Saturday, September 14, 2013

Here We Go! It's Flip or Flop Time.

A couple of years ago I started hearing about the concept of a flipped classroom. I wanted to work toward finding ways to make this concept possible in my classroom but knew I had to take steps toward it before throwing myself into it. I started by trying to shorten my physics lessons to give students more class time to problem solve, etc along with giving them access to the lesson notes online (pre-lesson notes with blanks and then posting the completed ones after the fact) - and before you ask, no, this did not lead to students skipping class but it did allow ones who missed class for specific reasons to stay caught up. I then moved this idea to using a protected class management site (in my board we currently use Angel) so that I could easily organize what I was posting, send students messages, etc. This process allowed me to get more comfortable with the course/teaching (I am currently in my 5th year of teaching) and to integrate more technology into my class without overwhelming myself.

Now I have taken the plunge and am "flipping" my Grade 11 Physics and Grade 12 Advanced Functions (math) classes. As a first time "flipper" I am making use of other people's (public) YouTube videos in addition to making my own so that I am not spending all of my time creating video lessons. I spent a couple of weeks in the summer looking through a couple of specific YouTube channels to find some lessons that I liked (i.e. followed formats that I would use, taught in a similar way, etc) and making note of which lessons I would have to create my own for (or would use investigations, labs, etc instead of direct instruction for).

I will blog on some more of the specifics of my new classroom in the near future (I just wanted to introduce how my technology integration has been/is a work in progress). If you have any parts of it that you would like to read about, let me know by commenting, etc (I am more likely to blog when someone else gives me an idea anyway). For now I would like to comment on something related to these ideas that I have mentioned in the past. I still very much believe that students are not getting the instruction related to technology that they need - I feel that many of us are assuming that children are so comfortable with technology that we are not teaching them (leaving students that aren't naturally inclined toward it behind).

Early on this semester I wanted to try Socrative (emails you a report in excel format), so I created a "quiz" (that was actually a survey) so that I could collect data on student technology use. 16 of my Grade 11s participated and 18 of my Grade 12s and the results were as follows:
- Most have reliable internet access at home (5 of the Gr 12s said "sometimes")
- Most usually or always have a personal electronic device (PED) available in class (6 said rarely or never)
- The majority that have access to a device is a Smartphone or iTouch (small screen - important to know, not effective for creation but fine for viewing with good eyesight)
- The majority of those devices are Apple products
- About half of my Gr 11s (fewer Gr 12s) would prefer to read on a device than from a paper book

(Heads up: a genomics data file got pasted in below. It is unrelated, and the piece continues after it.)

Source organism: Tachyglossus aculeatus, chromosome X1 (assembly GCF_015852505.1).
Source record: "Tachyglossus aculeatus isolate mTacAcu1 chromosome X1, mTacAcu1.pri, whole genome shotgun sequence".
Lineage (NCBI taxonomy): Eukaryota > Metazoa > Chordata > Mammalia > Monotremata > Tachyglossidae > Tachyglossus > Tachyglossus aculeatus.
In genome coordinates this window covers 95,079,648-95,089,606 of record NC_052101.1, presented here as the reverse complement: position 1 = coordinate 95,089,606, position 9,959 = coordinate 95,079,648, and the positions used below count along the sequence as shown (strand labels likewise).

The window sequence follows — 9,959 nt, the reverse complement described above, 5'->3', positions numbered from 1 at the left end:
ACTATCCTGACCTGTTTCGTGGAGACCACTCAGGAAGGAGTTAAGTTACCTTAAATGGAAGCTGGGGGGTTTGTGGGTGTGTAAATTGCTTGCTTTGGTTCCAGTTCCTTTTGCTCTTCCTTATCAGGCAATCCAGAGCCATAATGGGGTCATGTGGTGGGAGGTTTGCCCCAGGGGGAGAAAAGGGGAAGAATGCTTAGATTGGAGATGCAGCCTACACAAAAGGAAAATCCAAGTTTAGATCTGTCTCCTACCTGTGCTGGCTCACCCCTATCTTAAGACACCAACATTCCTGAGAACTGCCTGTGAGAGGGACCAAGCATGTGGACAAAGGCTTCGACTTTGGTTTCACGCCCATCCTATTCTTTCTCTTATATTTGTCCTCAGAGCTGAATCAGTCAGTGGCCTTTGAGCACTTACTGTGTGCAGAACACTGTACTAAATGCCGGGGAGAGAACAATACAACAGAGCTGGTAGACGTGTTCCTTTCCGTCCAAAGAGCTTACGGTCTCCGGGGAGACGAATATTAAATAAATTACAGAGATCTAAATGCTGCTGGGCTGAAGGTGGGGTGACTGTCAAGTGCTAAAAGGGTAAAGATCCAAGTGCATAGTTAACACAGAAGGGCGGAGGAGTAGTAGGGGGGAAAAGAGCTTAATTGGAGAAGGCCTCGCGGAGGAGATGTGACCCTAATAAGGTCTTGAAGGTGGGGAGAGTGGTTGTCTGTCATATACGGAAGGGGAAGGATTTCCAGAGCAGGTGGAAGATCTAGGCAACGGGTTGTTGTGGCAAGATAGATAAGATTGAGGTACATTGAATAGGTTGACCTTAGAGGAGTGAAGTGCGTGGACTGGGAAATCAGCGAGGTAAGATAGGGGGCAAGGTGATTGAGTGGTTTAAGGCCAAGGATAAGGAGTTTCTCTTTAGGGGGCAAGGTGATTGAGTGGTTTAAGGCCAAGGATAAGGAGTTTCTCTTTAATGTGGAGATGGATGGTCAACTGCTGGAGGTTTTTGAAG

- They admit to having a variety of learning styles, but the majority choose "doing" as their main source of learning (fits right into the flipped class idea)
- 7 of the students admitted to finding technology difficult and rarely convenient OR just plain scary

I felt that these results left me with some food for thought and have reminded me how important it is to make sure students are aware that there are options (i.e. it is possible for me to give them copies of electronic lesson plans on a USB, if needed I could download the videos and put them on a USB or DVD if needed, etc). A couple of them are taking me up on the first of those possible ideas and will make the flipped classroom less stressful for them as they will not have to stress over the use of Angel as much. They are also getting used to the fact that the "teacher computer" at the front of the room is available for use during class (since I am up helping people out most of the time) and they have learned that I am fairly knowledgeable in helping them figure out how to get their PEDs on the wifi and opening various files. Which has led me to wonder if there are not teachers and other students who have not been able to get past these difficulties - these problems could easily create barriers to using all sorts of technologies in the classroom.

Anyway, I have digressed a bit - the ultimate purpose of this post was to reflect on the technology use in the classroom (specifically as it relates to the flipped classroom) and how it affects students. And in the end, this week has led me to think that in order for more of us to teach students how to use the technology more of us need to be comfortable using it on our own (this part of the revelation also brought to you in part by the sentiments expressed by colleagues in their new school board blogs) and perhaps I can offer my services with some "drop in times" to ask questions about devices on the wifi and various apps and websites that I am familiar with.

Fellow teachers - would you take advantage of someone offering this idea? If not, why not (i.e. what is stopping you or what else do you need in order to want to)? If yes, what kinds of things would you want to come to ask about? (I would like to compile a list of ideas/suggestions for those that might not have their own initial idea).

Please comment or sent me a Tweet @TchngPassion

No comments:

Post a Comment